As I watch Audrey Lindemann’s powerful performance of “There’s Queer Blood on Homophobic Hands,” I am struck by the response. The negative comments on her video are nothing new to LGBTQ activists, but the publishing of a similarly-styled Letter to the Editor by The Observer shifts the attention away from the original issue in favor of last week’s Respect Life theme.
I am stunned by the theft of structure. I am angry about the content of the responding letter. And yet, I am silent about the issue.
The thing is: how angry can I—a cis, straight female—be about the two articles?
And the answer is: very angry, as a trans student on a campus with strained relations with the LGBTQ community.
I’m here with my gender on my sleeve
My identity as a queer Notre Dame student is something I struggle with every moment on campus. I love this school and all it has to offer me: a great education, lifelong friends and special opportunities to grow as a human being. During my four years here, I hope I can give something back to this university. I want to continue educating my classmates about how to be an ally to their LGBTQ friends and acquaintances.
My previous life in a metropolitan area allowed me to express my trans identity more freely. Individuals who came out were generally accepted with open arms and were given the freedom to express themselves however they chose. However, the conversations on campus make me more hesitant to be out and proud in South Bend.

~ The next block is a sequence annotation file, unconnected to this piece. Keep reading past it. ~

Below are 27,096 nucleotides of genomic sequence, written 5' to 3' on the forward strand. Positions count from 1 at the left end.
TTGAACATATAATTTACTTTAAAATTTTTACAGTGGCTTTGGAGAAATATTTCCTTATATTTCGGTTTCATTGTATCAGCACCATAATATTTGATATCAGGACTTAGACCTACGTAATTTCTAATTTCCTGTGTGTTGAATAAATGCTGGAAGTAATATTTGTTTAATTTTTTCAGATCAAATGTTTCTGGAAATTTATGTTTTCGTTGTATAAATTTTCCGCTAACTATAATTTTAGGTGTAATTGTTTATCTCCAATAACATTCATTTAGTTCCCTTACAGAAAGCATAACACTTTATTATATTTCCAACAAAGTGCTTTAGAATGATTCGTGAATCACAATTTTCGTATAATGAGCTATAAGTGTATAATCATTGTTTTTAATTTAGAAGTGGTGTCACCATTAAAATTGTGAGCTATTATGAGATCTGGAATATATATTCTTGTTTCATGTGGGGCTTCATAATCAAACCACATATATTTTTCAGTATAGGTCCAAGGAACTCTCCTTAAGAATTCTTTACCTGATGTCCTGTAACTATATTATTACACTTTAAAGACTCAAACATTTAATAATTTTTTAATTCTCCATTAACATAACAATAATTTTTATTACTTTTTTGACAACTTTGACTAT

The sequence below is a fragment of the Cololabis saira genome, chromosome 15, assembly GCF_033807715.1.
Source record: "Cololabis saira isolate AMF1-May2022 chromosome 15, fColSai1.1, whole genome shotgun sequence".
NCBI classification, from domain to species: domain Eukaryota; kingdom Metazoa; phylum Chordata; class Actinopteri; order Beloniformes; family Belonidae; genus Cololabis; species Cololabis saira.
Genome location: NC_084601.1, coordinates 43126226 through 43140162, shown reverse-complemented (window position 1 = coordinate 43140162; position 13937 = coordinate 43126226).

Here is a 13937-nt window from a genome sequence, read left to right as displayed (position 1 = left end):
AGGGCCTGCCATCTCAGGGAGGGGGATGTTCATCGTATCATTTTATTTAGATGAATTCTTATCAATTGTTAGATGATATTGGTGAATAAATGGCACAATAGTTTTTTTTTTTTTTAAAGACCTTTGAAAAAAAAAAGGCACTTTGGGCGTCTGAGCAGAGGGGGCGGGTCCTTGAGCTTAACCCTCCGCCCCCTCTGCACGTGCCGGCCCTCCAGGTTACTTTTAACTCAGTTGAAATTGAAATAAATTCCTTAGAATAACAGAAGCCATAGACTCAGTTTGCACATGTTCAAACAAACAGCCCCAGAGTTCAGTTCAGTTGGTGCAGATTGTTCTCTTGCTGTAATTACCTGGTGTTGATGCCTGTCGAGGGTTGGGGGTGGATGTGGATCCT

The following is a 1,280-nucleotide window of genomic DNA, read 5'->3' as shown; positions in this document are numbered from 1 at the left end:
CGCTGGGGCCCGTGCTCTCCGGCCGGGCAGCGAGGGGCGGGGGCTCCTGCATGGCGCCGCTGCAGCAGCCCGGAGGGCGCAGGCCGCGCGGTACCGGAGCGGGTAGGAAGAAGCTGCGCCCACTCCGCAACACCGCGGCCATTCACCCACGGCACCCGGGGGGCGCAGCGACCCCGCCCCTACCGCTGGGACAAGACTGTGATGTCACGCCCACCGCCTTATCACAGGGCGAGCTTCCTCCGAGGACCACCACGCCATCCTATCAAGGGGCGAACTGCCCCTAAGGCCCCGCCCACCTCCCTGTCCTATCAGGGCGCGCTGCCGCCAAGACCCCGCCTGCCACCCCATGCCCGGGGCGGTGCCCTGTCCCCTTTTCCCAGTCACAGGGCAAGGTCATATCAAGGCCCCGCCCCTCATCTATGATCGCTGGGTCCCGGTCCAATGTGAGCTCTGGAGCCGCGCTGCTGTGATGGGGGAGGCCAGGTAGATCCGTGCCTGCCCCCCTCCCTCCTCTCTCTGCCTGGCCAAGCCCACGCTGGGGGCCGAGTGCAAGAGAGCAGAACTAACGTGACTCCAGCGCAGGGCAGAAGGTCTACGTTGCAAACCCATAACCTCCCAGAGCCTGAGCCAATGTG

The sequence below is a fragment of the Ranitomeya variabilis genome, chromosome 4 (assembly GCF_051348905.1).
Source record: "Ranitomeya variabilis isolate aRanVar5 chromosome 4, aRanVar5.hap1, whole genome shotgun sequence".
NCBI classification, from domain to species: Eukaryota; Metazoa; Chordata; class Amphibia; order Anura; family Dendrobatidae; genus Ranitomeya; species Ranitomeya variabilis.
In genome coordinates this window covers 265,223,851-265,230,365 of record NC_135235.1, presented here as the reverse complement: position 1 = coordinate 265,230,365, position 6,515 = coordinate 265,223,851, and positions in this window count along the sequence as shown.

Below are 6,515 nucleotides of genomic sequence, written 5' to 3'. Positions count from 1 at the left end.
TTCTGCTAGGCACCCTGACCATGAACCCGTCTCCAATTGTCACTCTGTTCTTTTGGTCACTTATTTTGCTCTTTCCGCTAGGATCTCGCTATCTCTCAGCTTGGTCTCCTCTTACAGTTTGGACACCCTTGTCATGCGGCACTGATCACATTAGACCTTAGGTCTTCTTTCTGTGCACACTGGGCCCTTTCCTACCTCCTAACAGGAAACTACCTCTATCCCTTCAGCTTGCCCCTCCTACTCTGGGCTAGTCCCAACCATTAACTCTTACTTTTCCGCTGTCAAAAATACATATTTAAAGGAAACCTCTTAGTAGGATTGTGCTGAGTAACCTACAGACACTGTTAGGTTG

Notre Dame and LBGTQ efforts
The university has not had the best relationship with students who don’t identify as cisgender or heterosexual. Single-sex housing alienates trans students, including those who have a non-binary identity. The new university incentives for living on-campus all four years include the ban from dorm events for off-campus seniors, which avoids the topic of students who move off-campus for gender issues, amongst other reasons. The school invited Vice President Mike Pence, a man fully in support of conversion therapy, to speak at the 2017 Commencement. Personal accounts in The Observer discuss the queerphobic attitude held by some students, leading to physical and verbal harassment.
However, for each action that distances the university from its students, there are groups who are trying to reconnect the two populations. The Gender Relations Center is acknowledging October as LGBTQ History Month for the first time this year. They are using their position to engage with students, with events such as LGBTQ 101 and informal activities such as giveaways outside dining halls to open dialogue about issues on campus and in the real world. PrismND, the first and only LGBTQ student organization, is dedicated to fostering the campus LGBTQ community by raising awareness about student issues.
But will these two groups be enough to sew up the divide between the university and some of its most vulnerable students? Efforts by the current student government are attempting to manage the divide, but it is hard to picture when, if ever, LGBTQ students will have an equal experience on campus as their straight and cis counterparts.
National Coming Out Day
For me, this Friday will be like any other Friday on campus. I’ll get out of my classes in the early afternoon and do some homework before our football team takes on USC this weekend. I hear a dorm is planning on making rainbow cupcakes, so I may steal one for myself.
In the comfort of my room, I’ll read countless posts on social media of coming out stories as many partake in National Coming Out Day. I’ll smile when I read happy stories with unconditional acceptance from friends and family. I’ll cry when I read about rejection and heartbreak. Above all, I’ll be proud of any individual who chooses to share their identity with the world.
I am proud to be ND. I am proud to be a trans person. But as I’ve realized, I don’t need to combine the two identities just yet.